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Fatal accidents in coal mining, by Frederick L. Hoffman:
437-446 The fatal-accident rate.
446-452 The causes of fatal accidents..
453–462 Falls of coal or roof..
455-457 Mine cars....
457, 458 Miscellaneous mine accidents
458, 459 Principal causes of fatal accidents, by coal fields
459-462 The fatal-accident rate due to principal causes.
462-481 Falls of coal or roof..
463-465 Shaft accidents.
465, 466 Mine cars..
466 Outside cars.
467, 468 Explosions of gas or dust.
468-474 Explosions of powder or dynamite..
476 Mining machinery
476, 477 Mules..
477-480 Miscellaneous mine accidents..
480, 481 Statistical analysis of 2,660 fatal mine accidents in the United States during 1908....
481-486 Descriptive analysis of fatal accidents in Illinois, 1904 to 1908..
486-557 Statistical analysis of fatal accidents in West Virginia, 1899 to 1908. 557-577 The fatal-accident rate in Pennsylvania, by occupations..
577-609 An estimate of the total loss of life in coal mines of North America. 609, 610 The use of explosives in mines ..
610-612 Chronological account of the principal mine disasters in North America.. 612-614 Summary..
615-622 Appendix (29 tables).
671-674 Recent action relating to employers' liability and workmen's compensation, by Lindley D. Clark, A. M., LL. M.: Nature and liability and compensation systems...
675, 676 Federal employers' liability law..
676, 677 Statutes providing insurance.
677, 678 Statutes providing for compensation.
678-680 Proposed federal legislation...
680 United States Workmen's Compensation Commission..
680–683 Attitude of state legislatures toward the compensation system.
684, 685 Illinois...
685, 686 Connecticut.
686 Minnesota and New York.
687 New Jersey and Ohio..
687, 688 Conferences of commissions.
688 Minnesota bill.
689, 690 Wisconsin bill..
690-692 New York statutes.
693 Report of New York commission
693 698 Economic reasons for a compensation system
693-697 Attitude of employers and employees..
697 Conclusions of the New York commission.
Recent action relating to employers' liability and workmen's compensation, by Page.
699 International Harvester Company.
699, 700 National associations of employers.
700, 701 National Civic Federation...
701 American Federation of Labor..
701, 702 Legal principles involved..
707-714 Essential features of a compensation law; Chicago conference of November, 1910.....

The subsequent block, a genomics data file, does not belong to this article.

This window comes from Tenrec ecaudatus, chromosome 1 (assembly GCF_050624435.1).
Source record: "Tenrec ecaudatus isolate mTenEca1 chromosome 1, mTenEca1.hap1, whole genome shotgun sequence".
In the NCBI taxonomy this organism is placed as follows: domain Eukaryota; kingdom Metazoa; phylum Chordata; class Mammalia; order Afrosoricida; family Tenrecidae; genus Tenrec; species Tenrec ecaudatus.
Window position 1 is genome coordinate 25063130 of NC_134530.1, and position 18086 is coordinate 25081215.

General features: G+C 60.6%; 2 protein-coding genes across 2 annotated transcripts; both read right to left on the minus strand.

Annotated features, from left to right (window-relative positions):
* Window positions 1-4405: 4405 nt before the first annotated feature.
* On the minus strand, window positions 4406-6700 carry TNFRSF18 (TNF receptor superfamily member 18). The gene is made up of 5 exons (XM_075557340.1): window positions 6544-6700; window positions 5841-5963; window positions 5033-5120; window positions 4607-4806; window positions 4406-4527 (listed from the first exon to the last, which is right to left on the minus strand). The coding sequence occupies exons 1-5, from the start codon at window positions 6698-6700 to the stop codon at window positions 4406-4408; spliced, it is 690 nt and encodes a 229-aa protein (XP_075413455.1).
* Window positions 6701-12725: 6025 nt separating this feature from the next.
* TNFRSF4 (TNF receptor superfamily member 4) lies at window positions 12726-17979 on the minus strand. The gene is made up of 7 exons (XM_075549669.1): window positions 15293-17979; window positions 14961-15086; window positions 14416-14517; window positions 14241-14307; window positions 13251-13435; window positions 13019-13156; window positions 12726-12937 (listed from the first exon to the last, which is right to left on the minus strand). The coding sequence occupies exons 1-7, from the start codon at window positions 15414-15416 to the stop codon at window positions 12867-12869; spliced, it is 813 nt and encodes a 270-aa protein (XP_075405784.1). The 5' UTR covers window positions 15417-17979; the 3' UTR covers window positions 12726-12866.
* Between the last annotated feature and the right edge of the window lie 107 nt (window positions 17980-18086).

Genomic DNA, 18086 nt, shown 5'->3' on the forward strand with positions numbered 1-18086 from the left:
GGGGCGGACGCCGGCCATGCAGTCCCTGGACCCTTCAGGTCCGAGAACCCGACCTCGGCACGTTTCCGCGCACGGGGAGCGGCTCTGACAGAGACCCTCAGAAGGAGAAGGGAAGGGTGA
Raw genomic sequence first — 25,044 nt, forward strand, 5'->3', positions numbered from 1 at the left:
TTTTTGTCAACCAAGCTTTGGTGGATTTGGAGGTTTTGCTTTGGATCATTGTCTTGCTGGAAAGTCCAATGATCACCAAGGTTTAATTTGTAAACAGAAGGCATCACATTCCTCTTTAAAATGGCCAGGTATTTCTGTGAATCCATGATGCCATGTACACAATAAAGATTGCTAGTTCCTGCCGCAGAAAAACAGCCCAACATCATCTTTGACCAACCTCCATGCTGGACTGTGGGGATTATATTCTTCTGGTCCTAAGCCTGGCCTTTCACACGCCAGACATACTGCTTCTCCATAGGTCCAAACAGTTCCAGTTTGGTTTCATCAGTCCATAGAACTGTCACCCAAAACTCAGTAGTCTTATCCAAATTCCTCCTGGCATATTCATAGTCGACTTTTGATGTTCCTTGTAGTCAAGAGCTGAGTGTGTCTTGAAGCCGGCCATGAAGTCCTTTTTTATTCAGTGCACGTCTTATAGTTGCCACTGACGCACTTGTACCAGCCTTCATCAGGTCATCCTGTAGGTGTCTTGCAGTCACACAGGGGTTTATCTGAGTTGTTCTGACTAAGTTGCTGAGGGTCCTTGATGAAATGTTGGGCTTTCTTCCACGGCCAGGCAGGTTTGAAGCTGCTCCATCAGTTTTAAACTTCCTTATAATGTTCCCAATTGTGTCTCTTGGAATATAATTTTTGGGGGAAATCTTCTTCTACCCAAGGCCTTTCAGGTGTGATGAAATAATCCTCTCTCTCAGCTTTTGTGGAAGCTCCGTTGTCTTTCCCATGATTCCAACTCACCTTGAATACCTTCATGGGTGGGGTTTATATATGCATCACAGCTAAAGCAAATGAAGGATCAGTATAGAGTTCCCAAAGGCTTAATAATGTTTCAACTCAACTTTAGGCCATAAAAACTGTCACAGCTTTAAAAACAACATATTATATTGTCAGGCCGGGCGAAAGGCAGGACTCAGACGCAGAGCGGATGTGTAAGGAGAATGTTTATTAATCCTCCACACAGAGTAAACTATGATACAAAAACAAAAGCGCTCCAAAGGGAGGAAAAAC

715-717 Summary of foreign workmen's compensation acts.
719-748 Cost of employers' liability and workmen's compensation insurance, by Miles M. Dawson
774-783 Great Britain..
815-818 New York...
819-823 United States.
824-831 Decisions of courts affecting labor: Decisions under statute law..
832-855 Employer and employee-interference with relation-enticementconstruction of statute (Abingdon Mills Co. v. Grogan).
832, 833 Employers' liabilty--actions for injuries causing death-rights of alien beneficiaries (Cetofonte v. Camden Coke Co.)...
833, 834 Employers' liability-contracts between Pullman company and rail
way company-waiver of employee's rights (San Antonio and Aransas
835 Employers' liability-fellow-servant law-common carriers--consti
tutionality of statute (Chicago, Milwaukee and St. Paul Ry. Co. v.
836, 837 Employers' liability-inspection of factories-violations of statutes defenses-construction (Caspar v. Lewin)...
837-848 Emplovers' liability-railroad companies-hazards-construction of
stitute-constitutionality-classification (Louisville and Nashville
818-852 Employers' liability--railroad companies-hazards-repair work
constitutionality of statute (Swoboda v. Union Pacific Railroad Co.), 852-854 Laundries--registration--police regulations-constitutionality (District of Columbia v. Shong Lee)....
854 Payment of wages-semimonthly pay day for railroad employees
constitutionality of statute (New York Central and Hudson River
854, 855 Decisions under common law.
855-866 Blacklisting-conspiracy--evidence (Rhodes v. Granby Cotton Mills). 855-857 Employer and employee-interference with relation-conspiracy to
destroy trade (Globe and Rutgers Fire Insurance Co. v. Firemen's
859-861 Employers' liability--safe place- low bridge over railroad track
rules-defenses (West v. Chicago, Burlington and Quincy Ry. Co.).. 861-863 Interference with contract of employment-procuring discharge
damages (Ruddy v. United Association of Journeymen Plumbers, etc.,
864, 865 Labor organizations-closed-shop. agreements-legality (Kissam v.
United States Printing Co. of Ohio et al., Mills et al. v. Same)..... 865, 866
The actual dangers of coal mining have been quite fully within the understanding of mankind from the very beginning of the industry, but the accurate determination of the relative degree of occupational risk demands careful inquiry and the scientific analysis of the statistical and related facts. Explosions, causing the death of many underground employees at one time, attract world-wide attention, but they tend to emphasize only a single important aspect of the whole subject of mining casualties, the exceptional risk in gaseous mines, overshadowing by contrast the normal and considerable occupational risk inherent in all underground work. The measure of the risk to mine workers inherent or casually incidental to coal mining, is determined, as a rule and with the least chance of serious error, upon the basis of the number of men at work, but under certain conditions the relative amount of coal mined will indicate the risk exposure with at least approximate accuracy. The ratio determined by this method is limited, however, in usefulness to comparisons with mine experience in other coal fields and other coal-producing countries. In either case special caution is necessary in the use of all rates and ratios, because of the inherent variableness in mining operations, which arises out of essentially different methods of mining, shorter or longer hours of labor, strikes and other disturbances, curtailed production or idle times, and, finally, fundamental differences in the age, race, nativity, and occupation distribution of the mining population.